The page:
All employees crave leadership and there are all kinds of leaders. Over the course of a lifetime, people will experience authoritarian leaders, servant leaders, persuasive leaders, and even costumed leaders. Costumed leaders are those in an executive management role who think they are leading, but really lack the main characteristics or tools to be an effective leader. They are disguised by authority, title, role, and position.
Costumed leaders experience short-term success. They surround themselves with talented people. They gain trust and loyalty from employees. Often times, costumed leaders are so good at wearing their disguise they develop a “family” culture within the work environment. This often blurs the lines between employee, friend, and actual family. That’s why it’s difficult for costumed leaders to identify the institutional risks resulting from this leadership approach. Eventually, a problem or crisis arises and the costume begins to tear, the makeup starts to run, and the wig becomes disheveled.
Costumed leaders truly believe they are good “bosses.” They care for their employees, customers, and business, but because they lack key leadership abilities, the very things they care about begin to suffer. Any organization that lacks direction and vision will soon be out of business. The costumed leader mistakes caring for leadership. Effective leadership demonstrates caring, but caring can never replace the need for leadership.
To be an effective leader at least five characteristics need to be present.
An effective leader…
- Speaks the truth with love. You earn more respect by being honest when that honesty is driven by wanting the best for the other person and the organization overall.
- Exhibits self-awareness. Just because you are in a position of leadership does not mean you need to have all the answers. Leadership requires listening to an issue and seeking a solution in consultation with other team members or colleagues. It’s important for leaders to be authentic and show their strengths, but more importantly to show their openness and commitment to utilizing and leading through the strengths of others.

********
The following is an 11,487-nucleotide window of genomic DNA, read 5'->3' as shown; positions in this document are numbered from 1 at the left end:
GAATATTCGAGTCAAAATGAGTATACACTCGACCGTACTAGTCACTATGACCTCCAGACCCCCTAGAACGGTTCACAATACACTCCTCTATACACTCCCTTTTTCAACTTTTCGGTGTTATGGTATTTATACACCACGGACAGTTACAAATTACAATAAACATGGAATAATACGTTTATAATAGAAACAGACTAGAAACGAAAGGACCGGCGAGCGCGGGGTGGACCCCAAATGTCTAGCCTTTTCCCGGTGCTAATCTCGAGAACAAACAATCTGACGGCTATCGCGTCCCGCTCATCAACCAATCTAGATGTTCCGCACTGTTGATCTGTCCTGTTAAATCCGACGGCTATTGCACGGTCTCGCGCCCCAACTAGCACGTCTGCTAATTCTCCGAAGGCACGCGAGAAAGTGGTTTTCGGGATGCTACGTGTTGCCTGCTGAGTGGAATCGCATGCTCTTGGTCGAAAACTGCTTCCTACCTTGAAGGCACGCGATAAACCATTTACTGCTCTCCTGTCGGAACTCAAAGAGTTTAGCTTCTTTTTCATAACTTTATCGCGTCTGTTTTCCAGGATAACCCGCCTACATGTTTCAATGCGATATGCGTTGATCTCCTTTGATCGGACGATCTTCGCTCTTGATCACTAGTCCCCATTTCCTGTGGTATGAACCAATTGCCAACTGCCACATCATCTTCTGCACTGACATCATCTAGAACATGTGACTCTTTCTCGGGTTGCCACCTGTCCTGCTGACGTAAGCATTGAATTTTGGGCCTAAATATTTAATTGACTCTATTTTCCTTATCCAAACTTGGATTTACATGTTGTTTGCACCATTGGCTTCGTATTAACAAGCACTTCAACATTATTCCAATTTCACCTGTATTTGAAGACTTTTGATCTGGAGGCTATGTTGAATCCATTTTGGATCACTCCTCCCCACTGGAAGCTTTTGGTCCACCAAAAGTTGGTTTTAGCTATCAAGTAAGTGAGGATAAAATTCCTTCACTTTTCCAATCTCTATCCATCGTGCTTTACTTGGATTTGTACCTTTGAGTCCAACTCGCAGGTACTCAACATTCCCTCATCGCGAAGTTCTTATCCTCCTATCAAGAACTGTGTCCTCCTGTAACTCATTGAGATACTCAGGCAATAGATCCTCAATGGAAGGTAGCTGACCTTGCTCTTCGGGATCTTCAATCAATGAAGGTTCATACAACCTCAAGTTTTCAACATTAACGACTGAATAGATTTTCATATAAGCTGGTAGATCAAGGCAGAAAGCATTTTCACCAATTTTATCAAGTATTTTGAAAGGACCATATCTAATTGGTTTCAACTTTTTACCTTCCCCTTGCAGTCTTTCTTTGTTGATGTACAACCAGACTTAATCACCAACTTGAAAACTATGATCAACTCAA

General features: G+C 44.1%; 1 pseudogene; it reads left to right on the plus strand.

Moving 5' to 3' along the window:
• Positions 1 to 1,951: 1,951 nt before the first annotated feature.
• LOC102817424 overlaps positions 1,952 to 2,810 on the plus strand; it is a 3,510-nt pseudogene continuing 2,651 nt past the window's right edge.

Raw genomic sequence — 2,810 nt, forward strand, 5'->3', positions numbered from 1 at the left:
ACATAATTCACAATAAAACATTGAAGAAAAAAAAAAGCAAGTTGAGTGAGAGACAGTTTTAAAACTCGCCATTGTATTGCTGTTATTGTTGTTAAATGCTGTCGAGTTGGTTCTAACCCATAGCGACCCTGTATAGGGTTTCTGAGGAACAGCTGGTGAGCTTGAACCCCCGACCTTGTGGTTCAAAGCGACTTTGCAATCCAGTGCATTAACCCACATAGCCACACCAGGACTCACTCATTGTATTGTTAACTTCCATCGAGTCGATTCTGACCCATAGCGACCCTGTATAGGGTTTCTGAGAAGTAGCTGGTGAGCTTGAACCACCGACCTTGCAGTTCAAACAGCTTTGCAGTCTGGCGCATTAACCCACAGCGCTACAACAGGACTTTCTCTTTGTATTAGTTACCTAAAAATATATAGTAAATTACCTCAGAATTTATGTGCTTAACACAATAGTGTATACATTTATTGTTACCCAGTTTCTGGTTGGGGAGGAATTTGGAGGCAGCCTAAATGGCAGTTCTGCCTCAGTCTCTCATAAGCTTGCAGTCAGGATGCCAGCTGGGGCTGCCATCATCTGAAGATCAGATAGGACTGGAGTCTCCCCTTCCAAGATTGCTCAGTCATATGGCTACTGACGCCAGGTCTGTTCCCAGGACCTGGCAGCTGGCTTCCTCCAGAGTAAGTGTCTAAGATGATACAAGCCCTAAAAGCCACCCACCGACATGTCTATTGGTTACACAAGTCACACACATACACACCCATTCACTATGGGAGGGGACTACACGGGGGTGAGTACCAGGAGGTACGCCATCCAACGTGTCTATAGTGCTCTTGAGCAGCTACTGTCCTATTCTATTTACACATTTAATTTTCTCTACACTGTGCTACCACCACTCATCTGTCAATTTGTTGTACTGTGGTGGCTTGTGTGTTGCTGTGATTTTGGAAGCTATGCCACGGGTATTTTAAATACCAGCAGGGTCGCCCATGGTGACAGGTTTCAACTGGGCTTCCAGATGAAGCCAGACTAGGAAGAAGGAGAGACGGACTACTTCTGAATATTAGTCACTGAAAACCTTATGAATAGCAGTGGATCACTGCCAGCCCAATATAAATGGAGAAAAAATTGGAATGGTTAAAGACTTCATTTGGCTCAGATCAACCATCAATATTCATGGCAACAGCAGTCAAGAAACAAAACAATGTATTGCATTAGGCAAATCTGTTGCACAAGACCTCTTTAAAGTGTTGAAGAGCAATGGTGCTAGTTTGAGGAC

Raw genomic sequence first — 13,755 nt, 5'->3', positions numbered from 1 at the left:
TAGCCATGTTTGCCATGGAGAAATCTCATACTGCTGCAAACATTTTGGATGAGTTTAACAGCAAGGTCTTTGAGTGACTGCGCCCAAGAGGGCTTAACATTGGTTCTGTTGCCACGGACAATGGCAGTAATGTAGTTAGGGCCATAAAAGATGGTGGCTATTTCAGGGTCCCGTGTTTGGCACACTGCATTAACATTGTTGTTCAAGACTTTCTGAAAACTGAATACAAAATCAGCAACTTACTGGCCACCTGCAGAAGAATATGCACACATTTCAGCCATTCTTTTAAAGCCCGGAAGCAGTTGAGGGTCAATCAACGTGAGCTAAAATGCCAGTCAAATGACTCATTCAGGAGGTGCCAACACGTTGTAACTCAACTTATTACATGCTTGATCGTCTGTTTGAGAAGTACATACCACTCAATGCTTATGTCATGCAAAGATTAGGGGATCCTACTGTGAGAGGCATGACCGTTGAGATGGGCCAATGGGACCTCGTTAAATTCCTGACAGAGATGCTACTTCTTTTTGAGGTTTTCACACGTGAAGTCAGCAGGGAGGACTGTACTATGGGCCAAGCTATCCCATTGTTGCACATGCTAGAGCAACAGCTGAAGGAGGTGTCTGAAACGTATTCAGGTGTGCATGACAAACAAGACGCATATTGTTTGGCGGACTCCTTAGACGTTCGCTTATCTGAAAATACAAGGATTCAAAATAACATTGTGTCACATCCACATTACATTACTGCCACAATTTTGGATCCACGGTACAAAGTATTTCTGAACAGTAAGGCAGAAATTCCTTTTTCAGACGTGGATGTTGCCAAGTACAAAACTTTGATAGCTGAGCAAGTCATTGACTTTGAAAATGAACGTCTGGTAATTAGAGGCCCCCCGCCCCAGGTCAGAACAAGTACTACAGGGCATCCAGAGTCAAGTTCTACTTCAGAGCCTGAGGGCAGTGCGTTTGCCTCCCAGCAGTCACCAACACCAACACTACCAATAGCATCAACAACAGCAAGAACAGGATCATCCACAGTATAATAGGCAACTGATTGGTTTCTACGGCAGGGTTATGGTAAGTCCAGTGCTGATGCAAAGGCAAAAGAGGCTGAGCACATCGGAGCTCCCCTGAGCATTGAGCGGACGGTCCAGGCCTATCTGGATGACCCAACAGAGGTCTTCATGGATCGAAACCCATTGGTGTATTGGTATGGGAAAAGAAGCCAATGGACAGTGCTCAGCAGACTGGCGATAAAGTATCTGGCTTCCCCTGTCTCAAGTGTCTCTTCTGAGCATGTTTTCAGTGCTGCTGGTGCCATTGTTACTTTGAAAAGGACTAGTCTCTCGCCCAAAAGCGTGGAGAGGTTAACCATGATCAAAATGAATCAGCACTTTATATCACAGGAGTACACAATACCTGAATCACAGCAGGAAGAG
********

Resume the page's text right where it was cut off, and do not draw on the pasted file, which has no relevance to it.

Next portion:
- Courageously shares a vision. Believe it or not, not every employee buys what you do when they are hired. Sometimes, buy-in is developed when employees become involved and fully engaged in the work they were hired to do. A consistent and courageously communicated vision can provide depth of direction to even the most uninterested employee. This is no easy task and often requires going against popular opinion and results in the realization that the organizational culture needs to be changed.
- Unapologetically seeks total participation. When an institution’s culture becomes more like “family” than “business,” delegation becomes difficult and participation becomes harder to obtain. An effective leader can communicate the “why” which motivates employees to want to participate. People are far more productive when they believe in the “why” of what they are doing instead of just completing the “what” in their daily tasks.
- Acknowledges the dream in dreamers. This is probably one of the most important leadership characteristics for an organization. A leader needs to be able to identify and nurture dreamers. Dreamers are not to be feared, but to be embraced because they are the individuals who not only think about what could be, but also contribute to the solutions to achieve these lofty goals. They are the innovators who embrace change and collaboratively work together to address challenges and remove barriers.
There are, of course, so many more characteristics which could be listed, but these directly relate to the costumed leader. It’s important for every leader to be self-aware and able to analyze the type of leadership style they are exhibiting. People are capable of achieving the impossible when their dreams are validated and they are given room to grow. Because leadership can be learned, there is never a need for a disguise.
What type of leader are you?